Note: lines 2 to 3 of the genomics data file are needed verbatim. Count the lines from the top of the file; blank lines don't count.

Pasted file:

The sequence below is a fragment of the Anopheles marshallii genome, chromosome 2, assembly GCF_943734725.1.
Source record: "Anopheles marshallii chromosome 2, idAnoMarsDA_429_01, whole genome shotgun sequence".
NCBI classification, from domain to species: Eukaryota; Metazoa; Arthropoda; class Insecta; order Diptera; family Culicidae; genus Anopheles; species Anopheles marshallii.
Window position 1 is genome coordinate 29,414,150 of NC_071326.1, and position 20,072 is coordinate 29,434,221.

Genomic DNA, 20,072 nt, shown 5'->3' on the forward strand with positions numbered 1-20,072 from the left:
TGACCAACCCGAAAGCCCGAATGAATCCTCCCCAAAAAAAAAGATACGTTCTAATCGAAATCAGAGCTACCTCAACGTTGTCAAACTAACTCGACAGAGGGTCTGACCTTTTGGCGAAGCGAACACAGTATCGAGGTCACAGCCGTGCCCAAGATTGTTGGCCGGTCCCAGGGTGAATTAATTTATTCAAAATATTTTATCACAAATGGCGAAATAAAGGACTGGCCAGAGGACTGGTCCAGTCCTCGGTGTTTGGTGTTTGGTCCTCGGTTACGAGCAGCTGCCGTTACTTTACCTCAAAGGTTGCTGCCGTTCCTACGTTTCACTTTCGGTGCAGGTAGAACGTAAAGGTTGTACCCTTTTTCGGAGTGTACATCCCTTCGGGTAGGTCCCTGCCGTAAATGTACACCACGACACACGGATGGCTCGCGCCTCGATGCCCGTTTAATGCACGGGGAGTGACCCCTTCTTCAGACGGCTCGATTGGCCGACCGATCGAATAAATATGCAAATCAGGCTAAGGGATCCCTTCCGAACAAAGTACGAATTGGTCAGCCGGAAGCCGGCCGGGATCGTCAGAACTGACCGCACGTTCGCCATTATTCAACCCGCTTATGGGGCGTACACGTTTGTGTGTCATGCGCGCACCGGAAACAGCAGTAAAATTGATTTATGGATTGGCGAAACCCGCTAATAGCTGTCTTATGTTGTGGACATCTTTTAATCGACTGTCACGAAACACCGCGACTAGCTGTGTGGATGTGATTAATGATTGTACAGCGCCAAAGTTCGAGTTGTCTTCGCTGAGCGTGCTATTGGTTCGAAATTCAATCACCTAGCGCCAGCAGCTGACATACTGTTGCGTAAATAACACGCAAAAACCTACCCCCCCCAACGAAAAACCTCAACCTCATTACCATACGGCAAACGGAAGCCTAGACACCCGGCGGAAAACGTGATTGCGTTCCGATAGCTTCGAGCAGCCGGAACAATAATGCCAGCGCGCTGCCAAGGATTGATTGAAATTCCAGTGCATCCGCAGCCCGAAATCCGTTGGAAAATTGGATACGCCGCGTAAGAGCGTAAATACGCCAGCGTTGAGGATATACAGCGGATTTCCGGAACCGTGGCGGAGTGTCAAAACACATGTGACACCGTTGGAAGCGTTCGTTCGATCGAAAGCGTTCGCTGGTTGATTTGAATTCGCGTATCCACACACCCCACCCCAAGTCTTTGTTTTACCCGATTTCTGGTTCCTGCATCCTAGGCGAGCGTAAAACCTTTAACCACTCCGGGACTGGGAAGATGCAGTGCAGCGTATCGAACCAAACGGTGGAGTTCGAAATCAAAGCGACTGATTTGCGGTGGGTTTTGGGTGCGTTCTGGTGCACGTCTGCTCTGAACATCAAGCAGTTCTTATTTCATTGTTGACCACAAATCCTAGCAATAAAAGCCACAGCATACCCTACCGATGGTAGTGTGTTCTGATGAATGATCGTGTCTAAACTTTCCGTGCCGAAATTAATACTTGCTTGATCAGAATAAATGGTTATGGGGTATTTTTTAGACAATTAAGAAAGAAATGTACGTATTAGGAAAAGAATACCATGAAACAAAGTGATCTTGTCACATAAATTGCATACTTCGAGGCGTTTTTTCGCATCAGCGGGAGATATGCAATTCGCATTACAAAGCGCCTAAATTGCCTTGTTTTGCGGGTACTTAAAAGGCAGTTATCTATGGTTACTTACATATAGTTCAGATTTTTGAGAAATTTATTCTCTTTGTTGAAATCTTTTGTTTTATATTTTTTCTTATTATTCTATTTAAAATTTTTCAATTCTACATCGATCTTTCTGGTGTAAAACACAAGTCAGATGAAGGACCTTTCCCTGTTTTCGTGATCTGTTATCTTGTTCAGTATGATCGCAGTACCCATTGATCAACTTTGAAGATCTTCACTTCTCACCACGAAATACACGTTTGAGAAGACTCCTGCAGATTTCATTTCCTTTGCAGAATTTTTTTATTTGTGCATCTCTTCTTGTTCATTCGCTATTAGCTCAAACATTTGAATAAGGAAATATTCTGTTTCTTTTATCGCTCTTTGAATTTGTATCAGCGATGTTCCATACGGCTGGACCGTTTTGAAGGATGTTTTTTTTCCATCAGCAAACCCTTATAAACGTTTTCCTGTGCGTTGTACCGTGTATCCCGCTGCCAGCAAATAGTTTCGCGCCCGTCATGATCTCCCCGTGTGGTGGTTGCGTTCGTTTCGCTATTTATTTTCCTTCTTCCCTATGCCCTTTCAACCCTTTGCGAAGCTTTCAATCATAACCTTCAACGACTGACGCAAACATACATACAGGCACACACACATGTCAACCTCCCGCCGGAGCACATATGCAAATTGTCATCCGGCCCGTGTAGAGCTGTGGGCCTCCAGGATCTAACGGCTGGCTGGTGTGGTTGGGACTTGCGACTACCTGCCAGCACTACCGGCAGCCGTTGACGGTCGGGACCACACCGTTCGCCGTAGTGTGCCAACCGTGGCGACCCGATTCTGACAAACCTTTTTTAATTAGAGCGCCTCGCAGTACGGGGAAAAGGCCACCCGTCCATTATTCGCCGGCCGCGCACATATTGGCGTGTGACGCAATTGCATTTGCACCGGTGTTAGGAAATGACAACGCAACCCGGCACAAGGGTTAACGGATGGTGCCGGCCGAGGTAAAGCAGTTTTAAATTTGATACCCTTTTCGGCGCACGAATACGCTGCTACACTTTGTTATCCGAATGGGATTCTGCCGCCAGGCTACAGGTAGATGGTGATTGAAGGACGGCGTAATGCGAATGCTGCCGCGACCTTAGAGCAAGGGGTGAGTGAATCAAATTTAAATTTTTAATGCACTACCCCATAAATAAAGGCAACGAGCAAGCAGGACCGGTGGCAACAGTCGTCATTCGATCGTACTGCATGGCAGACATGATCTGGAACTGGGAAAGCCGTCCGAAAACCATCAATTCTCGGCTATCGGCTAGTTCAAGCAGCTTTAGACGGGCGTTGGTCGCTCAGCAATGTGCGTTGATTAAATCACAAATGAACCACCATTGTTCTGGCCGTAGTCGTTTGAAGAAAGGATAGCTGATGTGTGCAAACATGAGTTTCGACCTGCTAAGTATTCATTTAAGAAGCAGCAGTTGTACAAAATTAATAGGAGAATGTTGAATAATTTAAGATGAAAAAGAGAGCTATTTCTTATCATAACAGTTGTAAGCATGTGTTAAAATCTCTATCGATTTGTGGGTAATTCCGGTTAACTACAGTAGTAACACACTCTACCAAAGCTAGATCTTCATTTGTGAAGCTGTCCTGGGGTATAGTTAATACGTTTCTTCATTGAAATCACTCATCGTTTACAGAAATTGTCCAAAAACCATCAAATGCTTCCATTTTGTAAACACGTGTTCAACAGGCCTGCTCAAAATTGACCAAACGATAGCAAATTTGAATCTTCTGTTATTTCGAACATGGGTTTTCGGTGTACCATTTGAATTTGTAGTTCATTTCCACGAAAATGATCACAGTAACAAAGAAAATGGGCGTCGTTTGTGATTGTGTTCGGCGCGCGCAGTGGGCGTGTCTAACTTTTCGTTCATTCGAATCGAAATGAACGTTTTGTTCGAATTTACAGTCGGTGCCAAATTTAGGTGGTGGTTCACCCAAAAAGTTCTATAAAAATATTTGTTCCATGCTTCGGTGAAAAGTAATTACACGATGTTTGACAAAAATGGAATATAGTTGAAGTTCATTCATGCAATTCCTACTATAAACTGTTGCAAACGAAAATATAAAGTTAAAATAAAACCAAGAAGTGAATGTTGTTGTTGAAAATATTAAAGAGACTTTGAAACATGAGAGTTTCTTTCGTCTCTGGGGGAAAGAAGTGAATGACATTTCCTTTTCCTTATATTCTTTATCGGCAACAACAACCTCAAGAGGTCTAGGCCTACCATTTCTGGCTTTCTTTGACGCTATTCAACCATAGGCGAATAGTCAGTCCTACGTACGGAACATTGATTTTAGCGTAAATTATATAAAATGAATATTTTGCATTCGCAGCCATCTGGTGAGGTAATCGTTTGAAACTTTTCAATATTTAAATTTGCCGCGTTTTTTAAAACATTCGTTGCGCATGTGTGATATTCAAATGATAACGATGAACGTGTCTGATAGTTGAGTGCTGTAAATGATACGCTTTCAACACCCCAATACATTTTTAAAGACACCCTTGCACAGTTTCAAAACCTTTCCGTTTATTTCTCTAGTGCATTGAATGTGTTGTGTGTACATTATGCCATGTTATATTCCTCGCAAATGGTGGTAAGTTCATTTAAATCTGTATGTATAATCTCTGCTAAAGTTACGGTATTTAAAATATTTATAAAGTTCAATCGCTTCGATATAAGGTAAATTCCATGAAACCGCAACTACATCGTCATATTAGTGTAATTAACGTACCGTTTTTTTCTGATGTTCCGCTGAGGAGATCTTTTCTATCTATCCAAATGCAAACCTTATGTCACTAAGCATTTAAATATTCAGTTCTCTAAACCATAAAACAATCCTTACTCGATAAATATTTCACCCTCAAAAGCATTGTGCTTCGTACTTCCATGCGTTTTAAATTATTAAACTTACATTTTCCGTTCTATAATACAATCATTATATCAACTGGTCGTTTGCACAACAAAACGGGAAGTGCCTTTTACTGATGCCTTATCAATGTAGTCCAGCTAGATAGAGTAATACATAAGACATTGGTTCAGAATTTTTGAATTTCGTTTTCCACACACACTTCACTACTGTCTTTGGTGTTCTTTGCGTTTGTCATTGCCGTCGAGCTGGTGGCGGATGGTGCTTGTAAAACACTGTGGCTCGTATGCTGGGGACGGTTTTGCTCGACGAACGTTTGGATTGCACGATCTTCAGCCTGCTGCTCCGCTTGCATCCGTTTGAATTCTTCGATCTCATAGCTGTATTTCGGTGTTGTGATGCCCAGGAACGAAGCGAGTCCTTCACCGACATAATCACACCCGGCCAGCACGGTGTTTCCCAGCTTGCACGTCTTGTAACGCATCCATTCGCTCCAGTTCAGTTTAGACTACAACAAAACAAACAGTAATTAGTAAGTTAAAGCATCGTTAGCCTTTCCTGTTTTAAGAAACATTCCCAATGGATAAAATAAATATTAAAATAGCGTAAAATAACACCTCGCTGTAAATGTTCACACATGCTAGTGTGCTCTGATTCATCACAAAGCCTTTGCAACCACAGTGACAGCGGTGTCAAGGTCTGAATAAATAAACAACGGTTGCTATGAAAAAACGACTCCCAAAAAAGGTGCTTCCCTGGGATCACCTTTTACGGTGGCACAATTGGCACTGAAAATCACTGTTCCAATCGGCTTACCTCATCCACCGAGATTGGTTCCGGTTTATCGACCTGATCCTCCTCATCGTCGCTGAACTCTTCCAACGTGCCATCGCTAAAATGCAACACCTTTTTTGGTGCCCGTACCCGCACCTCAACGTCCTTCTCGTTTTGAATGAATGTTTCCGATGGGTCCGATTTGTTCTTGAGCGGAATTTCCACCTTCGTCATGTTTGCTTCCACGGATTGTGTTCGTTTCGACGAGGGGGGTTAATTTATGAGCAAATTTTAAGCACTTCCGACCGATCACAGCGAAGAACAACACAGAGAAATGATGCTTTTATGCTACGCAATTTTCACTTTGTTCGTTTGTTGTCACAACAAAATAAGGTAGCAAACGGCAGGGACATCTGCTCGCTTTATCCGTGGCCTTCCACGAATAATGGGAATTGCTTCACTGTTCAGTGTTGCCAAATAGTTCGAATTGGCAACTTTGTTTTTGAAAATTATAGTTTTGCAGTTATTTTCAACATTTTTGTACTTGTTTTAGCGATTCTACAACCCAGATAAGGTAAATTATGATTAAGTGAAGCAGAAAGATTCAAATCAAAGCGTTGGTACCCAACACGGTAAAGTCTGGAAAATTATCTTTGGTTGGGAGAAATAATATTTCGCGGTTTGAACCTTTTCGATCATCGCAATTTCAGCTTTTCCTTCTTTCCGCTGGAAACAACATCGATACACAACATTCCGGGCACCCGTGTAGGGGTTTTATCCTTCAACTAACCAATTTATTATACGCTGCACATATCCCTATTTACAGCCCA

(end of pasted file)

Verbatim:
Source record: "Anopheles marshallii chromosome 2, idAnoMarsDA_429_01, whole genome shotgun sequence".
NCBI classification, from domain to species: Eukaryota; Metazoa; Arthropoda; class Insecta; order Diptera; family Culicidae; genus Anopheles; species Anopheles marshallii.